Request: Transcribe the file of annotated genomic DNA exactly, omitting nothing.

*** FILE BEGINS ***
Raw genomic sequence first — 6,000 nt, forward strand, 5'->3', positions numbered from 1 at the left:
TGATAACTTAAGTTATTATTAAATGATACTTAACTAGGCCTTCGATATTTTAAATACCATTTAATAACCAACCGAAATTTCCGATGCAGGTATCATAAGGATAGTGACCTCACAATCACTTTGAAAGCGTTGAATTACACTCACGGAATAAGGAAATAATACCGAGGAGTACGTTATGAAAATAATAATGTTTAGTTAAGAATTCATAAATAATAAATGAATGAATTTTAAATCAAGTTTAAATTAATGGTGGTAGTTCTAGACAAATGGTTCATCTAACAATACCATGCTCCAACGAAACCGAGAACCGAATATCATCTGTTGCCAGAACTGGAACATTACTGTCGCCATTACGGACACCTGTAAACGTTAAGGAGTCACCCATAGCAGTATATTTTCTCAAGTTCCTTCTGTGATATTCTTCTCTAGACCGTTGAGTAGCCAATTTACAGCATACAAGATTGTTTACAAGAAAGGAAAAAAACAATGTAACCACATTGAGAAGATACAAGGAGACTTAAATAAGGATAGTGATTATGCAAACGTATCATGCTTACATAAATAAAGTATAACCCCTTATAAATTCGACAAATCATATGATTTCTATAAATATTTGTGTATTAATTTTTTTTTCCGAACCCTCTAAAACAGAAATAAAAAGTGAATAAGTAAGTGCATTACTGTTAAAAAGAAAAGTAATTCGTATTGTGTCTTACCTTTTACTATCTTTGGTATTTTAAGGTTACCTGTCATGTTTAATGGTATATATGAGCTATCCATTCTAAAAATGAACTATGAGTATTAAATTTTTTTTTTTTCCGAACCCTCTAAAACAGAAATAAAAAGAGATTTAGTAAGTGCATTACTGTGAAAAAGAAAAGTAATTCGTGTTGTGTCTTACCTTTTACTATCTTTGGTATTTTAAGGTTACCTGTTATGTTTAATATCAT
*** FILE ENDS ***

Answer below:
Raw genomic sequence first — 6,000 nt, forward strand, 5'->3', positions numbered from 1 at the left:
TGATAACTTAAGTTATTATTAAATGATACTTAACTAGGCCTTCGATATTTTAAATACCATTTAATAACCAACCGAAATTTCCGATGCAGGTATCATAAGGATAGTGACCTCACAATCACTTTGAAAGCGTTGAATTACACTCACGGAATAAGGAAATAATACCGAGGAGTACGTTATGAAAATAATAATGTTTAGTTAAGAATTCATAAATAATAAATGAATGAATTTTAAATCAAGTTTAAATTAATGGTGGTAGTTCTAGACAAATGGTTCATCTAACAATACCATGCTCCAACGAAACCGAGAACCGAATATCATCTGTTGCCAGAACTGGAACATTACTGTCGCCATTACGGACACCTGTAAACGTTAAGGAGTCACCCATAGCAGTATATTTTCTCAAGTTCCTTCTGTGATATTCTTCTCTAGACCGTTGAGTAGCCAATTTACAGCATACAAGATTGTTTACAAGAAAGGAAAAAAACAATGTAACCACATTGAGAAGATACAAGGAGACTTAAATAAGGATAGTGATTATGCAAACGTATCATGCTTACATAAATAAAGTATAACCCCTTATAAATTCGACAAATCATATGATTTCTATAAATATTTGTGTATTAATTTTTTTTTCCGAACCCTCTAAAACAGAAATAAAAAGTGAATAAGTAAGTGCATTACTGTTAAAAAGAAAAGTAATTCGTATTGTGTCTTACCTTTTACTATCTTTGGTATTTTAAGGTTACCTGTCATGTTTAATGGTATATATGAGCTATCCATTCTAAAAATGAACTATGAGTATTAAATTTTTTTTTTTTCCGAACCCTCTAAAACAGAAATAAAAAGAGATTTAGTAAGTGCATTACTGTGAAAAAGAAAAGTAATTCGTGTTGTGTCTTACCTTTTACTATCTTTGGTATTTTAAGGTTACCTGTTATGTTTAATATCAT